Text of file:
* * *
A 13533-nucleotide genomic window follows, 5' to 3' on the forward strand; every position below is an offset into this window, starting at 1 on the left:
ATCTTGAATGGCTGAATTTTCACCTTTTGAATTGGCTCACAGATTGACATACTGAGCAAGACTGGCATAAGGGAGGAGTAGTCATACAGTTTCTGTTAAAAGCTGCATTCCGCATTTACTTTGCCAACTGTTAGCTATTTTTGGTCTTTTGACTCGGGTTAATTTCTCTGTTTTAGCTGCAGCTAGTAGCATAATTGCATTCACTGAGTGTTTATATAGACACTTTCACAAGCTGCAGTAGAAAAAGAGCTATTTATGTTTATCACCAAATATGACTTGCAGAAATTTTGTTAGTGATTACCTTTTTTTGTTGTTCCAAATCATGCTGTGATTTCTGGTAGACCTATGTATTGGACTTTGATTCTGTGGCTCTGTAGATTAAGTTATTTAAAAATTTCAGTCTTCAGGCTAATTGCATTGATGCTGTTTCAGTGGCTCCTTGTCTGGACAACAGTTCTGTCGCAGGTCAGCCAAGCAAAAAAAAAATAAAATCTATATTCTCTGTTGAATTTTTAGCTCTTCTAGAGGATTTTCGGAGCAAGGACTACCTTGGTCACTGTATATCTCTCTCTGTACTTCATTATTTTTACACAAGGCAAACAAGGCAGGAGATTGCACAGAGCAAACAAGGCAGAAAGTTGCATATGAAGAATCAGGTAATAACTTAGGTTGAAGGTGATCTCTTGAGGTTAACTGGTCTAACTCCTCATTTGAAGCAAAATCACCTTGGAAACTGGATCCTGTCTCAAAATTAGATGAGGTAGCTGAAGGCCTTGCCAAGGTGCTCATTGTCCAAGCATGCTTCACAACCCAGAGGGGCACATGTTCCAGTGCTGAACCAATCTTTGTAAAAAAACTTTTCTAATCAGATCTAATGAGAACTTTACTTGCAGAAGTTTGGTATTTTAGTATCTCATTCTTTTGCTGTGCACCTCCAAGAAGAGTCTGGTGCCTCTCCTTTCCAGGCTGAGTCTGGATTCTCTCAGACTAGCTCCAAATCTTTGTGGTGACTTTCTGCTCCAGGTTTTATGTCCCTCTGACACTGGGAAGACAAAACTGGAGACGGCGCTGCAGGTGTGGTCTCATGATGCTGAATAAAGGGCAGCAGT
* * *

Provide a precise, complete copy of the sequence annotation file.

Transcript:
A 13533-nucleotide genomic window follows, 5' to 3' on the forward strand; every position below is an offset into this window, starting at 1 on the left:
ATCTTGAATGGCTGAATTTTCACCTTTTGAATTGGCTCACAGATTGACATACTGAGCAAGACTGGCATAAGGGAGGAGTAGTCATACAGTTTCTGTTAAAAGCTGCATTCCGCATTTACTTTGCCAACTGTTAGCTATTTTTGGTCTTTTGACTCGGGTTAATTTCTCTGTTTTAGCTGCAGCTAGTAGCATAATTGCATTCACTGAGTGTTTATATAGACACTTTCACAAGCTGCAGTAGAAAAAGAGCTATTTATGTTTATCACCAAATATGACTTGCAGAAATTTTGTTAGTGATTACCTTTTTTTGTTGTTCCAAATCATGCTGTGATTTCTGGTAGACCTATGTATTGGACTTTGATTCTGTGGCTCTGTAGATTAAGTTATTTAAAAATTTCAGTCTTCAGGCTAATTGCATTGATGCTGTTTCAGTGGCTCCTTGTCTGGACAACAGTTCTGTCGCAGGTCAGCCAAGCAAAAAAAAAATAAAATCTATATTCTCTGTTGAATTTTTAGCTCTTCTAGAGGATTTTCGGAGCAAGGACTACCTTGGTCACTGTATATCTCTCTCTGTACTTCATTATTTTTACACAAGGCAAACAAGGCAGGAGATTGCACAGAGCAAACAAGGCAGAAAGTTGCATATGAAGAATCAGGTAATAACTTAGGTTGAAGGTGATCTCTTGAGGTTAACTGGTCTAACTCCTCATTTGAAGCAAAATCACCTTGGAAACTGGATCCTGTCTCAAAATTAGATGAGGTAGCTGAAGGCCTTGCCAAGGTGCTCATTGTCCAAGCATGCTTCACAACCCAGAGGGGCACATGTTCCAGTGCTGAACCAATCTTTGTAAAAAAACTTTTCTAATCAGATCTAATGAGAACTTTACTTGCAGAAGTTTGGTATTTTAGTATCTCATTCTTTTGCTGTGCACCTCCAAGAAGAGTCTGGTGCCTCTCCTTTCCAGGCTGAGTCTGGATTCTCTCAGACTAGCTCCAAATCTTTGTGGTGACTTTCTGCTCCAGGTTTTATGTCCCTCTGACACTGGGAAGACAAAACTGGAGACGGCGCTGCAGGTGTGGTCTCATGATGCTGAATAAAGGGCAGCAGT